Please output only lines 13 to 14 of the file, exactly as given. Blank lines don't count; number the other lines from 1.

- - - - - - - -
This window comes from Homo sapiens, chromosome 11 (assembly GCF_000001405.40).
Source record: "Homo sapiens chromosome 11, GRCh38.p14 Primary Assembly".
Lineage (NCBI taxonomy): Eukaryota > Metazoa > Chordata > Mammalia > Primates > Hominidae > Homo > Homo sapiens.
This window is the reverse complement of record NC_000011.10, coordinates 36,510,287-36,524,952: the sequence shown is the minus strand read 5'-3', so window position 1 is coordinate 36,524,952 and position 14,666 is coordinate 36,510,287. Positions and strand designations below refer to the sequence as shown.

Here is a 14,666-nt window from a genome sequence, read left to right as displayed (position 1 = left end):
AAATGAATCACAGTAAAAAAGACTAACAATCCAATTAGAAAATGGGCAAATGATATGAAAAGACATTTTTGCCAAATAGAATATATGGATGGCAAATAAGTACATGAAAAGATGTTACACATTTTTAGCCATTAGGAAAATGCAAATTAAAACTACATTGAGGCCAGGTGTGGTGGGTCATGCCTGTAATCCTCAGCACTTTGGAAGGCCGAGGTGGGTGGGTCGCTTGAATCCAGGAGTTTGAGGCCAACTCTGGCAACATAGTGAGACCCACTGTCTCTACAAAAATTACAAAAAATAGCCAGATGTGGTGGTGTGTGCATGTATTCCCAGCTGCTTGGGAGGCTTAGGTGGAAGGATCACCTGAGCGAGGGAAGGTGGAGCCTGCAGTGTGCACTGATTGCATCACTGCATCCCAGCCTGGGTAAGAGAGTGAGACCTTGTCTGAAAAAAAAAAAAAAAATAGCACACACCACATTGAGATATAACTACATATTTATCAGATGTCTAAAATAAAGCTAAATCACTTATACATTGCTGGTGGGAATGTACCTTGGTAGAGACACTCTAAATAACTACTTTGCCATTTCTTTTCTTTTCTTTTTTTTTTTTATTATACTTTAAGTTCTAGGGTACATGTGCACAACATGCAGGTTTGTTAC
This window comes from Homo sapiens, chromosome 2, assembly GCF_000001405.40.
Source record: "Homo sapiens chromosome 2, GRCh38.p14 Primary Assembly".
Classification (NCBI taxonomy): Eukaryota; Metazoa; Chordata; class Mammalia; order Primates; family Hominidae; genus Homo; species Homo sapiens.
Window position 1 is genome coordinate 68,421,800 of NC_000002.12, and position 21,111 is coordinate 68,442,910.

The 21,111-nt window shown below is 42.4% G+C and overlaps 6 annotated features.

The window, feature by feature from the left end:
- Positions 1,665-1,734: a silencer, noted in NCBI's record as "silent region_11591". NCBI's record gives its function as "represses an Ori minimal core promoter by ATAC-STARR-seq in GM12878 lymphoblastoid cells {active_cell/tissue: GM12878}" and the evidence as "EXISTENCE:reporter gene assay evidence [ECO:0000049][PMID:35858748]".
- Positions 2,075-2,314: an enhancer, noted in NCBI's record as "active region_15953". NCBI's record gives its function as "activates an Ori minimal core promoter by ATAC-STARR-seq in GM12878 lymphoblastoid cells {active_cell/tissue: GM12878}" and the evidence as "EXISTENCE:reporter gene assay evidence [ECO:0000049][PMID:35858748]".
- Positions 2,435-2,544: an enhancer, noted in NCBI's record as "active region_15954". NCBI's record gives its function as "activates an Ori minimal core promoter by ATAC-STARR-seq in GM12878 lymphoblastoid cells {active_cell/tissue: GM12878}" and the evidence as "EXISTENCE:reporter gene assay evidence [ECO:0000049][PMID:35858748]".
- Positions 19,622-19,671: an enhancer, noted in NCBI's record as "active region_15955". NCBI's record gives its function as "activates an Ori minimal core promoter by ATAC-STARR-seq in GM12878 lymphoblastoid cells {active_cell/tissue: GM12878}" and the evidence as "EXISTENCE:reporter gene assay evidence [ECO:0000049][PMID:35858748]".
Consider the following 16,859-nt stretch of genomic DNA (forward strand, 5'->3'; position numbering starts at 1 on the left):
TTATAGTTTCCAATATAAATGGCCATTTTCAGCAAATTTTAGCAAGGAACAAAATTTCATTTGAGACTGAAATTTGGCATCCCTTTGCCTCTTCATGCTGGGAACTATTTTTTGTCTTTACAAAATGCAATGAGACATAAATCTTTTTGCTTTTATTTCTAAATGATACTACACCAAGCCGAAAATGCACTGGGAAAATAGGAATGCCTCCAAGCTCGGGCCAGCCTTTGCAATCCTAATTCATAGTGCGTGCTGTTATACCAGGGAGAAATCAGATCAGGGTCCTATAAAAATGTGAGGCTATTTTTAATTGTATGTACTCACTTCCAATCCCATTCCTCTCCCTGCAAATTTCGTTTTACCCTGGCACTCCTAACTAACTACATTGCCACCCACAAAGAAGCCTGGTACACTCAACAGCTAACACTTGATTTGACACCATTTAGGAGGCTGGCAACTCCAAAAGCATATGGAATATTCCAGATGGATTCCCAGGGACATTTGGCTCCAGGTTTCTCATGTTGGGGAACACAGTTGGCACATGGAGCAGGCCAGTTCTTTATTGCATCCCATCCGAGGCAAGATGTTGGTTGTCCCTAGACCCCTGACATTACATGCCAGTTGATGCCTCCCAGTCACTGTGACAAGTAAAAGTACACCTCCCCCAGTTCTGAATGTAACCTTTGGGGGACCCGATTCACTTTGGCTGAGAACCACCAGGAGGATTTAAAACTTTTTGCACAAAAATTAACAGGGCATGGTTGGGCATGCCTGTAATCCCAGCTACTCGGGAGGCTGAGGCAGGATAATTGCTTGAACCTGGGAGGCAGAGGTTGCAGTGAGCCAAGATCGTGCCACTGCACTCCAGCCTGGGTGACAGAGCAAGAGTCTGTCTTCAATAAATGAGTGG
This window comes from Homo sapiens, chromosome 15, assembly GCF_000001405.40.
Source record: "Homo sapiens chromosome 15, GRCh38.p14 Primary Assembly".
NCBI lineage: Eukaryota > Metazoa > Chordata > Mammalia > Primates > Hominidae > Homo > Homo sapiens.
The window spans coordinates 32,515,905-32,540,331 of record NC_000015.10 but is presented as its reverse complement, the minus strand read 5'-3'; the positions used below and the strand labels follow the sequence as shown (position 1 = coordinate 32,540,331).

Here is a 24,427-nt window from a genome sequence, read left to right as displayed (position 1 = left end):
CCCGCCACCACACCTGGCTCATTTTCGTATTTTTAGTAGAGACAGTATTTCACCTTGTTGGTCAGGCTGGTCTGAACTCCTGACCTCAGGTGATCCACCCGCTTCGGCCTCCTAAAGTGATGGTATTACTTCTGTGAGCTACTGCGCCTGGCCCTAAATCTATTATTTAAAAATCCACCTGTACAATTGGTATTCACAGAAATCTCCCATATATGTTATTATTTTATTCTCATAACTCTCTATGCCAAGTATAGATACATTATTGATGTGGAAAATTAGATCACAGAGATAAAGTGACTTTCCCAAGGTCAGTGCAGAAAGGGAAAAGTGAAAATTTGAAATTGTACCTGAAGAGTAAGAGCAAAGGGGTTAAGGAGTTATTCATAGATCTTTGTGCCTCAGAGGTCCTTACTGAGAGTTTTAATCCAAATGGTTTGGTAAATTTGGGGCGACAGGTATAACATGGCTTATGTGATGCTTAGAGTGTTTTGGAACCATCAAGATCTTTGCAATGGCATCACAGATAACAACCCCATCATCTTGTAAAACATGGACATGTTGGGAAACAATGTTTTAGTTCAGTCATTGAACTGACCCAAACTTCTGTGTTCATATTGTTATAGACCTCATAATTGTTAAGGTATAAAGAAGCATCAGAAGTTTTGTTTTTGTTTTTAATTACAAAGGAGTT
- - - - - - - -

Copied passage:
- Positions 1,665-1,734: a silencer, noted in NCBI's record as "silent region_11591". NCBI's record gives its function as "represses an Ori minimal core promoter by ATAC-STARR-seq in GM12878 lymphoblastoid cells {active_cell/tissue: GM12878}" and the evidence as "EXISTENCE:reporter gene assay evidence [ECO:0000049][PMID:35858748]".
- Positions 2,075-2,314: an enhancer, noted in NCBI's record as "active region_15953". NCBI's record gives its function as "activates an Ori minimal core promoter by ATAC-STARR-seq in GM12878 lymphoblastoid cells {active_cell/tissue: GM12878}" and the evidence as "EXISTENCE:reporter gene assay evidence [ECO:0000049][PMID:35858748]".